Of course we have, or can develop, the technology to create habitable environments on Mars, perhaps beneath the surface. Let's suppose that, to prepare for such an eventuality, NASA constructs an artificial habitat somewhere on Earth and confines a group of male and female scientists there for some months. There is no TV, radio, or internet, and no real-time communication with the rest of humanity, only data links twice a day, as has been the case with the Mars Rover. One can't go outside without heavy protective equipment, and one may not be able to go outside for months at a time, because of the fierce dust storms, raging at speeds of hundreds of kilometers per hour. Oxygen and water must be manufactured, and attempts must be made to begin cultivating edible plants inside. No health care is available except for what can be provided right there. And these conditions will never change because of the very nature of the environment itself.
I suspect the eventual human result would include murder, insanity, sexual slavery, and rationing of food, water, oxygen, and medical care by some dominant personality and his clique to enforce his will on the rest of the group.
But supposing that didn't happen—that humans somehow learned to adapt and coexist in a civilized way completely inside an artificial environment, forever—Mars has two remaining disadvantages. Since it has so little atmosphere, it is much more vulnerable to meteor strikes than Earth, whose atmosphere burns up many of the debris from space that would otherwise wreak havoc here. Finally, Mars is a great deal smaller than Earth, so its likely future as a human outpost must be quite limited.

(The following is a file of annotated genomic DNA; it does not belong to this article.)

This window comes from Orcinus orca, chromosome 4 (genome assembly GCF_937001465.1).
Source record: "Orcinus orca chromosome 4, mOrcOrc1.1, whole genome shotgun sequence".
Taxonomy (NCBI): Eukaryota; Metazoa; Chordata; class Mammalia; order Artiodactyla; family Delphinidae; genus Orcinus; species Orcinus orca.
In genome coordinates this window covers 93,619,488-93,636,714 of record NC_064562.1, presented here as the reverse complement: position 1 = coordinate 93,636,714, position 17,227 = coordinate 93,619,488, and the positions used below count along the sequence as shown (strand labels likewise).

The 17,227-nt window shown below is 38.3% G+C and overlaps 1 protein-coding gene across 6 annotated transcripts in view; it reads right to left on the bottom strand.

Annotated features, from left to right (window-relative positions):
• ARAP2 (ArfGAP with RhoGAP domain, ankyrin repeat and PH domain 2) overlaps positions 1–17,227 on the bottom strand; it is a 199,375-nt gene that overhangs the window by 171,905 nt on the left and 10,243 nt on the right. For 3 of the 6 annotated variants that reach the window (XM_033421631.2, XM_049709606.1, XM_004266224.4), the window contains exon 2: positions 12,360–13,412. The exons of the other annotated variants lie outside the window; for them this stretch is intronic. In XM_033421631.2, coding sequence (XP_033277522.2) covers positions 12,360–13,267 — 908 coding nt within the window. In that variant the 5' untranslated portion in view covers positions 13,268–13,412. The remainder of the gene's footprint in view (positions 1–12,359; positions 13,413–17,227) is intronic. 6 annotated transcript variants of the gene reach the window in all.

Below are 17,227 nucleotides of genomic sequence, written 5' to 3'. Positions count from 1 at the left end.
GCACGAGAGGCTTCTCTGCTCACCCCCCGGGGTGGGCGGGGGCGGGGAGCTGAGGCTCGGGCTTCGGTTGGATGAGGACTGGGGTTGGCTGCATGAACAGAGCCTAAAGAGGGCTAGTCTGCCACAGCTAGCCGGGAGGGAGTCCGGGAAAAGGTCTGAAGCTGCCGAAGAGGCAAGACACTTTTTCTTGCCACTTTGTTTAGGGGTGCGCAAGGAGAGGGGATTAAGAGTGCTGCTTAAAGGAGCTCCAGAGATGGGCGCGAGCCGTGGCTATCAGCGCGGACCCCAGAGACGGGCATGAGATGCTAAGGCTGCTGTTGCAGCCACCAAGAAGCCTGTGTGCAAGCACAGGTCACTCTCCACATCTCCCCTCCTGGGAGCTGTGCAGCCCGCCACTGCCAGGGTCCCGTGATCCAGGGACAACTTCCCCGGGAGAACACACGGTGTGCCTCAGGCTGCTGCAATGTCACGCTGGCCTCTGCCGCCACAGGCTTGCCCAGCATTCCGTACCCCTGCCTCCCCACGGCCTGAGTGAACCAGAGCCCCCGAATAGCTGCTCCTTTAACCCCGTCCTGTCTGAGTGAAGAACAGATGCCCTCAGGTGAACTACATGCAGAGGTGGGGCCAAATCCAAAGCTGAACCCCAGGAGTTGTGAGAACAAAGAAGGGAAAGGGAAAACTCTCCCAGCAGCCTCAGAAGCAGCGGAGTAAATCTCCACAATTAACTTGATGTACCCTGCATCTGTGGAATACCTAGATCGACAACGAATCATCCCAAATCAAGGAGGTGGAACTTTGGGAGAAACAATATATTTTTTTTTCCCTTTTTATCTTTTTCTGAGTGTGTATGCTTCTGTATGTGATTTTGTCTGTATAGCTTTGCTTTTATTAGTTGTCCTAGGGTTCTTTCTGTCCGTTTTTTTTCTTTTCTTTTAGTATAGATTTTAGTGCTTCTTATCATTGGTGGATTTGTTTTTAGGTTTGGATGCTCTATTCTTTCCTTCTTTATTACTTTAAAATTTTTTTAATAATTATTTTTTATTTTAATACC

And lest we forget, in the light of what we know of evolution, the isolation of two previously compatible groups from the same species generally results in each group eventually developing characteristics so different that they can no longer mate and reproduce with members of the other group. The facts of biology tell us that unless we dispatched additional colonies to Mars at regular intervals to add to its human population, there would eventually come a time when the two groups would be of no further use to each other for propagating common descendants.
We are still too haunted by the ghost of Star Trek, which showed humans boldly going, not only to places where man had never been before, but where he simply can't go, unless we discover usable shortcuts through space-time. Mars, the one planet in our Solar System where humans might have even a remote chance of establishing an outpost, has the disadvantages described above. The closest possibility of another Earth-like planet lies in the vicinity of Alpha Centauri, 4.37 light-years from Earth. Light travels 5.8 trillion miles in a single year; at our current 18,000-mile-per-hour speed of space travel, it would take 37,200 years to travel the extent of a single light-year. Which reminds me of a joke by Johnny Carson. "The space shuttle is under warranty...120,000 miles or ten seconds." I think the late lamented king of late-night television had more common sense about this issue than our physicist friend Krauss. In the dawning age of robotics, there is no more reason to send humans to Mars or any other inhospitable environment than there is to station some hapless soul 11,000 miles above the Earth's surface on a GPS satellite to make sure motorists here below can continue to find their way.
© Michael Huggins, 2009. All rights reserved.